“You’re not what I expected. I thought I’d hate you, but I don’t.” The young man’s words seemed harsh, but they were actually an effort to be kind. I was studying abroad in his country, a land that decades earlier had been at war with my own. We were participating in a group discussion in class together, and I noticed he seemed distant. When I asked if I had offended him somehow, he responded “Not at all . . . . And that’s the thing. My grandfather was killed in that war, and I hated your people and your country for it. But now I see how much we have in common, and that surprises me. I don’t see why we can’t be friends.”
Prejudice is as old as the human race. Two millennia ago, when Nathaniel first heard about Jesus living in Nazareth, his bias was evident: “Nazareth! Can anything good come from there?” he asked (John 1:46). Nathaniel lived in the region of Galilee, like Jesus. He probably thought God’s Messiah would come from another place; even other Galileans looked down on Nazareth because it seemed to be an unremarkable little village.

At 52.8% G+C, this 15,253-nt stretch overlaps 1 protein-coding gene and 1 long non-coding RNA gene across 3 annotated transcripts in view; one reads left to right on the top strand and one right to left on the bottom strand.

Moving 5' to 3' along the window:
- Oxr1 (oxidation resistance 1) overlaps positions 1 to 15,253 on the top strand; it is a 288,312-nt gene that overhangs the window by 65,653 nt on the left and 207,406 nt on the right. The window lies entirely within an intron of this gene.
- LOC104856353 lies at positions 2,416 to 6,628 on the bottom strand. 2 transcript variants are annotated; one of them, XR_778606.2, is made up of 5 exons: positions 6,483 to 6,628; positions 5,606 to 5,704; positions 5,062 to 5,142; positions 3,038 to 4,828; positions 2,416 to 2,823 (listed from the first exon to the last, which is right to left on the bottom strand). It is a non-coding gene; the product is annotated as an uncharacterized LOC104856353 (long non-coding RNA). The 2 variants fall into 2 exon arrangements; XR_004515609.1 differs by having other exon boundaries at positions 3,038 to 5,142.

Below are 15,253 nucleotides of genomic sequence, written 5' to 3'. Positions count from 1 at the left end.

This much is clear. Nathaniel’s response didn’t stop Jesus from loving him, and he was transformed as he became His disciple. “You are the Son of God!” Nathaniel later declared (John 1:49). There is no bias that can stand against God’s transforming love.